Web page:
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1.  Isolation of tracheal aspirate mesenchymal stromal cells predicts bronchopulmonary dysplasia 
Pediatrics  2010;126(5):10.1542/peds.2009-3445.
We have isolated mesenchymal stromal cells (MSCs) from tracheal aspirates of premature infants with respiratory distress. Under the influence of transforming growth factor-β, MSCs differentiate into α-smooth muscle actin-expressing myofibroblasts. Myofibroblasts are increased in the lungs of patients with bronchopulmonary dysplasia (BPD), a chronic lung disease of prematurely-born infants.
We tested whether isolation of MSCs from tracheal aspirates of premature infants with respiratory distress during the first week of life correlates with BPD.
Patients and Methods
Eighty-four infants born at gestational age <33 weeks and requiring mechanical ventilation were studied. Aspirates were collected during suctioning and centrifuged. Cell pellets were resuspended in culture medium and plated. Adherent cells were grown to confluence.
MSCs were isolated from the tracheal aspirates of 56 infants; 28 infants showed no MSCs. There was no statistical difference in gestational age or birth weight between the ‘MSC’ and ‘no MSC’ groups. In the MSC group, 12 died and 25 developed BPD, as defined by a requirement for supplemental O2 at 36 wks post-menstrual age. In the ‘no MSC’ group, 6 infants died and 1 developed BPD. Accounting for the potential influences of gender, birth weight, gestational age, number of tracheal aspirate samples taken and the duration of endotracheal intubation (up to 7 days), isolation of MSCs increased the adjusted odds ratio of BPD over 21-fold (95% confidence intervals: 1.82, 265.85).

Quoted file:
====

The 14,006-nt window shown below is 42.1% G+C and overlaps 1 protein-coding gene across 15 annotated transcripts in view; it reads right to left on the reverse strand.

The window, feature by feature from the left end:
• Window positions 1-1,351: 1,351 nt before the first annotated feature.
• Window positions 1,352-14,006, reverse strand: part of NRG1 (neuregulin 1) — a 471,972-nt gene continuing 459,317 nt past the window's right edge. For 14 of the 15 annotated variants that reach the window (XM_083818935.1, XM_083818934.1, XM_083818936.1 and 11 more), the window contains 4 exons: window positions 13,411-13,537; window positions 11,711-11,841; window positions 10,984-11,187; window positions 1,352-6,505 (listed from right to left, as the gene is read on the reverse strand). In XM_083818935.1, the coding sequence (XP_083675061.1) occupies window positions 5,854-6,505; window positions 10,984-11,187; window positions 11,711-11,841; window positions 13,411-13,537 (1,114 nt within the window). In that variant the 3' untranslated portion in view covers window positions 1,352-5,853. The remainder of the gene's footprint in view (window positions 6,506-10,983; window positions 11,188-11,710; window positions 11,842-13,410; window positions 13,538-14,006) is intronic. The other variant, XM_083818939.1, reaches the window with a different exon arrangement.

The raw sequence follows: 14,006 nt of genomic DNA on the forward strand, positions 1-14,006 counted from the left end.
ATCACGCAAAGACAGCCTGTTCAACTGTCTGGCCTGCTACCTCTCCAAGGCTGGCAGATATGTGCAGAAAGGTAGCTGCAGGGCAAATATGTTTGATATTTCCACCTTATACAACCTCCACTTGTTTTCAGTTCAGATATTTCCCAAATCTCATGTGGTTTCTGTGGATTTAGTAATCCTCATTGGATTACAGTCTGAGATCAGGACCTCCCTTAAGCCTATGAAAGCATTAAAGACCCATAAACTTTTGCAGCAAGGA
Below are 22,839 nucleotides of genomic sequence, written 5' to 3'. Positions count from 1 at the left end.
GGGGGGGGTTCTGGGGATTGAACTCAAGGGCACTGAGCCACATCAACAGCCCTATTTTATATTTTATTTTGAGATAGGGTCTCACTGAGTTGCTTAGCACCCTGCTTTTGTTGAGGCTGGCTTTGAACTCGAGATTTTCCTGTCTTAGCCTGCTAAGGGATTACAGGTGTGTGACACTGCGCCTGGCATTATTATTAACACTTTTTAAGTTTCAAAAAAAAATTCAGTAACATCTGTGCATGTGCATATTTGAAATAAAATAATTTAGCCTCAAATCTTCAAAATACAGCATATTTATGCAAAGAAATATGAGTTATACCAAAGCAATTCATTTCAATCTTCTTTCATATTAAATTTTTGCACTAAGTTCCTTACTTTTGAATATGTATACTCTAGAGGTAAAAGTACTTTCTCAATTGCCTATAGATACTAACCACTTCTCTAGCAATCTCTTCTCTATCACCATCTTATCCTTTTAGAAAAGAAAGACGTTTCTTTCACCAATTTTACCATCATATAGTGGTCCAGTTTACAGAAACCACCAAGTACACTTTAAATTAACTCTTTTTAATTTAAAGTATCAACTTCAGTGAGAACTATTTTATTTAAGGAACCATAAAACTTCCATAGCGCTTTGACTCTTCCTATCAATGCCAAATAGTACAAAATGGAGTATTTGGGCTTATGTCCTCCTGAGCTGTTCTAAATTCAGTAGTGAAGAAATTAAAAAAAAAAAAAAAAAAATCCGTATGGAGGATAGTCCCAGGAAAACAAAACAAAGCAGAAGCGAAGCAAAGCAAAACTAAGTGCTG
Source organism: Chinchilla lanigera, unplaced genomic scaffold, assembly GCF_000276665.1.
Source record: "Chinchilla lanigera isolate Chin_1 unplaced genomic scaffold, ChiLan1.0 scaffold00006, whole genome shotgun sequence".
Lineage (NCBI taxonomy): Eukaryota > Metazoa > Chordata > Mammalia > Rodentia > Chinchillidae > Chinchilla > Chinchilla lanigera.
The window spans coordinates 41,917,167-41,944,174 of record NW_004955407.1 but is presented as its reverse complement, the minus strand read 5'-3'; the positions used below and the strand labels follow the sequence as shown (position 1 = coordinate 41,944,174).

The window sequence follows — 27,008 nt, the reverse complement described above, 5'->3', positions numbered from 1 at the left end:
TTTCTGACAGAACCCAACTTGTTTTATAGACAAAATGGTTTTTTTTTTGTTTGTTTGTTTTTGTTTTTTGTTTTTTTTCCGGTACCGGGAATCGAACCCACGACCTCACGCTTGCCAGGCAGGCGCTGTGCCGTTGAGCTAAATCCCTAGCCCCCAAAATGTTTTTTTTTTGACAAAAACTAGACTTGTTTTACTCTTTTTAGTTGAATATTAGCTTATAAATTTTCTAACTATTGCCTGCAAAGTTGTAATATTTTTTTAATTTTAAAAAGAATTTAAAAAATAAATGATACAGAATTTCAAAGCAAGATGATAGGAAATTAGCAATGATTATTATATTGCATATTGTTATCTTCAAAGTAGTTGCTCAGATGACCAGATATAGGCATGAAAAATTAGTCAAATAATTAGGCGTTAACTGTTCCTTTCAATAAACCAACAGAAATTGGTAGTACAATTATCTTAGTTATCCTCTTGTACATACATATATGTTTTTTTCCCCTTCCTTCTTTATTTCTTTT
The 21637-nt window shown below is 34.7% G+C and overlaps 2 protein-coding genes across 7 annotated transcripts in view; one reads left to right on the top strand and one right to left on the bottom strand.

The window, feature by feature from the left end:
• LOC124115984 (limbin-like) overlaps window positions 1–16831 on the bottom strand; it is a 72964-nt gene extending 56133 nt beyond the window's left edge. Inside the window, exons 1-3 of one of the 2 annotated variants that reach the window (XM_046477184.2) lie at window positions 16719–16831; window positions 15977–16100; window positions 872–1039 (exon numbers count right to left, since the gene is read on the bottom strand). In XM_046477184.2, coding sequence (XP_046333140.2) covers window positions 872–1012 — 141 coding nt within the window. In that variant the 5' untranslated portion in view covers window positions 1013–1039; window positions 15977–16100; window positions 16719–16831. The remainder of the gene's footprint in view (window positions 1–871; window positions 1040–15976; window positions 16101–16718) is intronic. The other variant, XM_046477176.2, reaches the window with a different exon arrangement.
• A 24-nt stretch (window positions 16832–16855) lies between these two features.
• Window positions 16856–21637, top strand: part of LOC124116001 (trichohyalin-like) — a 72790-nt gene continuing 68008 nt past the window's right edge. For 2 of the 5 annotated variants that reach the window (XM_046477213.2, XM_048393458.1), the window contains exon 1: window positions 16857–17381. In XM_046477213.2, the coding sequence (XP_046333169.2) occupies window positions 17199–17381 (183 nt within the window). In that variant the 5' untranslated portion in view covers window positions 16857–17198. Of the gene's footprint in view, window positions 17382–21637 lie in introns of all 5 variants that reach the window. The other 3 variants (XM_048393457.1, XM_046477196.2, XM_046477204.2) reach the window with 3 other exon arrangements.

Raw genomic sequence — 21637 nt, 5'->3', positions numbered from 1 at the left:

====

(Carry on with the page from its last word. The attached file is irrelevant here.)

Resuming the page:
Isolation of tracheal aspirate MSCs predicts the development of BPD, which suggests that MSCs play an important role in the pathogenesis of this disease.
PMCID: PMC3887445  PMID: 20937656
chronic lung disease; lipofibroblast; myofibroblast
2.  Variation in lumbar punctures for early onset neonatal sepsis: a nationally representative serial cross-sectional analysis, 2003-2009 
BMC Pediatrics  2012;12:134.
Whether lumbar punctures (LPs) should be performed routinely for term newborns suspected of having early onset neonatal sepsis (EONS) is subject to debate. It is unclear whether variations in performance of LPs for EONS may be associated with patient, hospital, insurance or regional factors. Our objective was to identify characteristics associated with the practice of performing LPs for suspected EONS in a nationally representative sample.